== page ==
Reader Natalie shared last week that she'd made a Christmas card a few years ago that she loved. It was pink, red, and white. I'd just made this card and love the colors, too. Great minds think alike!

I'd reorganized my inks (because, you know, all the pretty colors!!!) and noticed that Memento Luxe rhubarb stalk, VersaMagic pink petunia, and Avery Elle pixie formed a lovely spectrum. Papertrey's Fair Isle Motifs set was out on my desk, so I started experimenting and came up with this cozy card, with just a hint of green for contrast.

Breaking down all kinds of color barriers with this one! Certainly many of you will find it un-Christmas-y, but I really love the softness and feminine feel to this card.

Design note: This card is completely, utterly flat, yet it doesn't need anything else. Partly, this is because of the color gradation combined with the tiny spots of contrasting green...adding a complementary color to a monochromatic scheme will add energy even in a static design like this and even in very small doses. Partly, it's because the Fair Isle Motifs stamps are made to look like stitching on a sweater...the texture is implied, even if it's not real. So it works without layers or bling or anything else.

Which is kinda cool, don't you think?

stamps: Papertrey, A Muse
ink: various pigment inks
paper: Papertrey white
accessories: none

Tuesday, November 3, 2015

You'd Never Guess This Started with a Simple Mistake

Have you ever tried inking up an acrylic block, spritzing it with Glimmer Mist or water, and stamping the block onto paper? It's a fun and easy way to create a background, but sometimes results are not what you expect.

For instance, ink colors can turn out MUCH lighter than intended. That happened to me the other day. I wanted a nice, medium green and ended up with a pale, blah shade that wasn't going to work for my original idea at all.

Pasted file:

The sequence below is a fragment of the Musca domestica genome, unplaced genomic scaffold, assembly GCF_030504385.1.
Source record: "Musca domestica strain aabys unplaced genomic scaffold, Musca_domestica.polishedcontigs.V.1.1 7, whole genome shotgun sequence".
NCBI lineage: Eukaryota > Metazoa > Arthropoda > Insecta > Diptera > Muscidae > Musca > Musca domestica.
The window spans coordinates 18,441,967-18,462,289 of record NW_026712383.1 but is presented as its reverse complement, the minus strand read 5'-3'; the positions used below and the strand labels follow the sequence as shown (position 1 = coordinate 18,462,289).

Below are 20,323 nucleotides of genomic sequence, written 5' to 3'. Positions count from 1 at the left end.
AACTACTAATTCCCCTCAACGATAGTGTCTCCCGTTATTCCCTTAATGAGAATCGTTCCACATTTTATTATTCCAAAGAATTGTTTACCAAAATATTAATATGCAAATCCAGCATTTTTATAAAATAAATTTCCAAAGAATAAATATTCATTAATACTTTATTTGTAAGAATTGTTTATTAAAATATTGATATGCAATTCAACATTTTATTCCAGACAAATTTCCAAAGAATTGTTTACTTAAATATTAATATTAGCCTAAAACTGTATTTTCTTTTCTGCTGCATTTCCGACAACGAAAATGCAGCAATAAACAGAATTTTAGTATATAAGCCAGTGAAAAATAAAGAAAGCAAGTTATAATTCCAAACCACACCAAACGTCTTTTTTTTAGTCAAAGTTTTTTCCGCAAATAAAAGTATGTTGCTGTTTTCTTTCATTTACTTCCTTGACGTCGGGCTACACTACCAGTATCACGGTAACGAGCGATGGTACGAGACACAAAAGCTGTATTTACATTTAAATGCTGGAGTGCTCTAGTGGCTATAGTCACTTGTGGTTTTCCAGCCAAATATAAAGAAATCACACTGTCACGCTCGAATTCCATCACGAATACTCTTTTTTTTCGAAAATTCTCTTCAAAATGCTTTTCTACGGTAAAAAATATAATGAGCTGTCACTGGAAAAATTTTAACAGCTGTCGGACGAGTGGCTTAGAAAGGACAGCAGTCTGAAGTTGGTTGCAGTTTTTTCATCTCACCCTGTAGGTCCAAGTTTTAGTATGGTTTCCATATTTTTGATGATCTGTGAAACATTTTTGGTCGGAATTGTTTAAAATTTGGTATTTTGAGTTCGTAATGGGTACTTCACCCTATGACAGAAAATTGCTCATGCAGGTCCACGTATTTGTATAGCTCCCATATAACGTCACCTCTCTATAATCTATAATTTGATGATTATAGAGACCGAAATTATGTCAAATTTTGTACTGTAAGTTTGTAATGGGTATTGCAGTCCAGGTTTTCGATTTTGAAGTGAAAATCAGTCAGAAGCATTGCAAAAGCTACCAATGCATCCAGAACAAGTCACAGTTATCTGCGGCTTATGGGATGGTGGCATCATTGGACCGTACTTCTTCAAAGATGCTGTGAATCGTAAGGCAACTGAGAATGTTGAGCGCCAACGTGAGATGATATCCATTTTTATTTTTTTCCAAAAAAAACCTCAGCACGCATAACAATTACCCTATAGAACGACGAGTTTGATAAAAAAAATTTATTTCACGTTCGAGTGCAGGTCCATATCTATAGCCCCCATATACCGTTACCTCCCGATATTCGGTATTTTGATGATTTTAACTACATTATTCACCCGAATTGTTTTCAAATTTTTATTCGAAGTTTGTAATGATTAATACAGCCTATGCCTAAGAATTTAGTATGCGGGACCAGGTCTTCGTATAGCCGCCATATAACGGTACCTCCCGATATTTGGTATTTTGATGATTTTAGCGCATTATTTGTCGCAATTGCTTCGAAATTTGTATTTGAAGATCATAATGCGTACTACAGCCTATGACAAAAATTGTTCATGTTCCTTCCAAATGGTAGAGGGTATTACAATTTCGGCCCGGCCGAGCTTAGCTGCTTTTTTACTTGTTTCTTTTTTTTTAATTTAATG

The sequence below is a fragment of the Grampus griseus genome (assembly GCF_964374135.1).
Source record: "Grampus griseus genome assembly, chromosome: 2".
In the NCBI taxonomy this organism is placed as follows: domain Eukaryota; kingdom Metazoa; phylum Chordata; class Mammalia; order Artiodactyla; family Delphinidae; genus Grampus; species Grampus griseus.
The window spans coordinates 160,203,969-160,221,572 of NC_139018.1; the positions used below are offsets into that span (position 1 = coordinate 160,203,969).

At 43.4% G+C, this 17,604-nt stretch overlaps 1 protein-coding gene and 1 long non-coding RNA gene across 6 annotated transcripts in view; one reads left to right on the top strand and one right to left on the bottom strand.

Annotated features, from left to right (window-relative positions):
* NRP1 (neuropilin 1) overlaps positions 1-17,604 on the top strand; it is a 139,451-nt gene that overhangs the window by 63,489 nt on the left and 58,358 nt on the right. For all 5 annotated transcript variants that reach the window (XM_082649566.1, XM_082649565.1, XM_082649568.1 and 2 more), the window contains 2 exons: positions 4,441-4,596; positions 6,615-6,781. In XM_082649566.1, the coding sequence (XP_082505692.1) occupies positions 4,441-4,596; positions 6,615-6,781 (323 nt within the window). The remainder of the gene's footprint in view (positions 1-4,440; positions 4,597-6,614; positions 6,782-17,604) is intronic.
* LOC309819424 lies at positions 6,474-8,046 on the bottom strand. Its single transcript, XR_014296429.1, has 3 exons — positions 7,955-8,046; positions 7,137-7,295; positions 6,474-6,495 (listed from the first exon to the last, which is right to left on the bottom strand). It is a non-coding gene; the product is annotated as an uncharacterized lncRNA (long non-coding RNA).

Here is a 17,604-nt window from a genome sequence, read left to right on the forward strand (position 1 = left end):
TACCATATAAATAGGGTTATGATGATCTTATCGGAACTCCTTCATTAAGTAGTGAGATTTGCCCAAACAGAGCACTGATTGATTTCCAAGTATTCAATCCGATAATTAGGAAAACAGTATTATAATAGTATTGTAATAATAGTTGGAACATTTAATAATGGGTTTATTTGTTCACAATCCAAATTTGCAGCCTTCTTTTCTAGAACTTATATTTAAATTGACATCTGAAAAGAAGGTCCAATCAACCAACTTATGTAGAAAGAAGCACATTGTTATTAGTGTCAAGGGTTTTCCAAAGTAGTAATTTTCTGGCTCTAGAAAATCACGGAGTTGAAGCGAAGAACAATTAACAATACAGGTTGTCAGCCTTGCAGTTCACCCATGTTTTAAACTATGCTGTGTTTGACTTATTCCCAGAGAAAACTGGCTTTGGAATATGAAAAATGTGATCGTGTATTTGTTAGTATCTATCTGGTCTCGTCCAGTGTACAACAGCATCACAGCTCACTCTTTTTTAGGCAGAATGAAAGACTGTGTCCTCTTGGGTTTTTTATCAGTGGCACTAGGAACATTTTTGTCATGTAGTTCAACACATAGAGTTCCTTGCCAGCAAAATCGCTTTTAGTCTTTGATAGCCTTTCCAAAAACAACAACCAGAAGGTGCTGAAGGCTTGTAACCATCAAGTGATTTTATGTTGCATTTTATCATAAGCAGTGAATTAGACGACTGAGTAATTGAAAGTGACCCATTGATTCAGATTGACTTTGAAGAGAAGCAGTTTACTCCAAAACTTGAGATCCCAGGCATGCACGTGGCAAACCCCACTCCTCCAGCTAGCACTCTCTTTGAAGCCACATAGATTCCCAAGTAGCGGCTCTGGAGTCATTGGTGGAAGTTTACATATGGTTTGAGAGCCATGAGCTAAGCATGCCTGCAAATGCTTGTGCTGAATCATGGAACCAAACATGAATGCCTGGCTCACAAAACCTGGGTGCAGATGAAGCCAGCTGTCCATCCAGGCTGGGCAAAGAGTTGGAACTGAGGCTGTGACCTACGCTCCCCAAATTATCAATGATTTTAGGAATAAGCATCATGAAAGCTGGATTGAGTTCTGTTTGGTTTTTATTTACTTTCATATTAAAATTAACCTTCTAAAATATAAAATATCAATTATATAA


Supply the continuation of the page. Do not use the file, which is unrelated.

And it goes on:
Hmm. What can I do with this?






That might work.

The holly punch?


My first stab at this used berries punched from paper stamped in the same fashion only with red ink. They looked anemic. The bright red, shiny rhinestones work much better because of the strong contrast with the soft, water-color effect of the punched holly sprigs. They add drama...the good kind of drama, not the bad kind generated by people who make you wonder what sort of diagnosis they might have.

Bad drama makes me sad, but blingy drama makes me happy!

The punched holly is glued straight onto the card's just too delicate to pop up. My first thought was to stamp the sentiment in dark gray or espresso truffle, but then, I thought, a darkish olive would be more festive...and it is.

Another holiday thank-you card made! And it's pretty! So YAY all over the place!

stamps: Hero Arts 
ink: various
paper: Papertrey white
accessories: Glimmer Mist, acrylic block, rhinestones, glue pen, tweezers (for placing the holly)

Monday, November 2, 2015

Nailed It!

Nailheads are a fabulous embellishment...when I can find them. They don't seem to be quite as available as bling, but they do add a little shiny something without adding as much thickness as a rhinestone.

These metallic red nailheads are perfect little ornaments for a Christmas tree, and as as you can see in the close-up, they aren't thick enough to interfere with postal equipment.

Pretty and practical!

stamps: Clearly Besotted Tiny Trees, Papertrey Keep It Simple Christmas
ink: Impress Ink mojito, Memento Luxe love letter
paper: Papertrey white
accessories: nailheads, corner rounder

Sunday, November 1, 2015

Another OLS#22 Challenge Card

I had so much fun making this card!!!!

Things that make me happy about this card:

1. Can you say, "White space"? Knew you could.

2. The colors sing to me of holidays: Hero Arts pine tree green, field greens, and red royal.

3. Silver metallic pen. On a curve.

4. I free-handed that curve with a craft knife. Oh, yeah.

5. The inside is straight and true.

6. The interaction between the SUPER simple front and the busy border on the inside.

I hope you'll join us at the One-Layer Simplicity Challenge #22: A Multitude of Gratitude, for November, 2015!

stamps: Hero Arts, Clearly Besotted
ink: Hero Arts
paper: Papertrey white
accessories: silver metallic marker, ruler, craft knife